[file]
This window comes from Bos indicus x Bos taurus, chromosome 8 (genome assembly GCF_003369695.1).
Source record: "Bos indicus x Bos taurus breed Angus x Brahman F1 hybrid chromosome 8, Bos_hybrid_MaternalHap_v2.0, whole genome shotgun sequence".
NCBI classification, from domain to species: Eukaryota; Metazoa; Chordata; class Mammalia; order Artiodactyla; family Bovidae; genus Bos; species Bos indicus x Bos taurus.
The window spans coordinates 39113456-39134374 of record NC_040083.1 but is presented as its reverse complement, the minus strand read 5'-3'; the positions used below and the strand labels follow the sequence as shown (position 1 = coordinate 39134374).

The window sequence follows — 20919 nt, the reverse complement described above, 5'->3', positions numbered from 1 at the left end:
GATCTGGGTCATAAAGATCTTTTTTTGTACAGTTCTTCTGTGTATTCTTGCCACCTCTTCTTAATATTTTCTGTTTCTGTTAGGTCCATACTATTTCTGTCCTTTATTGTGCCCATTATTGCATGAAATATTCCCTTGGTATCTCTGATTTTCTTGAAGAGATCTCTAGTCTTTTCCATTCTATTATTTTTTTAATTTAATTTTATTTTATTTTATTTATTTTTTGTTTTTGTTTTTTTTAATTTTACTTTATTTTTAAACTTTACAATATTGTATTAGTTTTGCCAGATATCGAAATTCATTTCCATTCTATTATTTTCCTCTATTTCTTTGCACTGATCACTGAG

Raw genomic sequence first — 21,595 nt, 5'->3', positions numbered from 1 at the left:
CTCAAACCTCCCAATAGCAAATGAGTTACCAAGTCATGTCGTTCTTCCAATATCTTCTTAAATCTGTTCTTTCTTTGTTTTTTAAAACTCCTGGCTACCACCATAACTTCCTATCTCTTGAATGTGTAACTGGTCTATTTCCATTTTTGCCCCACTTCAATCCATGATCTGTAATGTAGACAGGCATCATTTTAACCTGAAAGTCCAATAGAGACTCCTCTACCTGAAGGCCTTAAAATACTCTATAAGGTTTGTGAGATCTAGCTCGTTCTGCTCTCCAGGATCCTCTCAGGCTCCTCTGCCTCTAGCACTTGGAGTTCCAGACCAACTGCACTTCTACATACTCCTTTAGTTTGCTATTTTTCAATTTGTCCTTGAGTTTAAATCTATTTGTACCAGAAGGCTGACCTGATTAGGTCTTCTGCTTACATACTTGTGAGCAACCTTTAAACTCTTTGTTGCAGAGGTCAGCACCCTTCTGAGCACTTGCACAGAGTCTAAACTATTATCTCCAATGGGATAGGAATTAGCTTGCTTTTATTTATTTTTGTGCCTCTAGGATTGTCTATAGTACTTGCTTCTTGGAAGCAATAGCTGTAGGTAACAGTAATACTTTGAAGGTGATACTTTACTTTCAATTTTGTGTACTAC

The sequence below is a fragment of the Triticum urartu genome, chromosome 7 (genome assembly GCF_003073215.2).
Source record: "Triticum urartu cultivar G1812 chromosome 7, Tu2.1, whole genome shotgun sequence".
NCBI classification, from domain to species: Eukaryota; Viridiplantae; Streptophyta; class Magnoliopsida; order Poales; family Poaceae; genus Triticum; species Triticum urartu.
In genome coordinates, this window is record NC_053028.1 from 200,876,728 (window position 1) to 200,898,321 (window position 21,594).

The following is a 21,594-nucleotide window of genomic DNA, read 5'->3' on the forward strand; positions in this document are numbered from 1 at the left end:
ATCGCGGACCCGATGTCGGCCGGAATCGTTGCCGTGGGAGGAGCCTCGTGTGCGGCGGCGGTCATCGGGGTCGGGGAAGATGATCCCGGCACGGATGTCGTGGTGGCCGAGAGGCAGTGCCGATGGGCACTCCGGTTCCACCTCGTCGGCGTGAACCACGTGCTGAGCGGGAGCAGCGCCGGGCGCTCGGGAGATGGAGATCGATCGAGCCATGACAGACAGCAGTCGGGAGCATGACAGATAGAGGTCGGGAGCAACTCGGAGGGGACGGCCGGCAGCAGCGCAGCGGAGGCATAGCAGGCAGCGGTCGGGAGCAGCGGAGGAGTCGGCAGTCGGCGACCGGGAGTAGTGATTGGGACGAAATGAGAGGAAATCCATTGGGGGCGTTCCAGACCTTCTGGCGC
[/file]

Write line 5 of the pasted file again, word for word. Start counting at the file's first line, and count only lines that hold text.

The window sequence follows — 20919 nt, the reverse complement described above, 5'->3', positions numbered from 1 at the left end: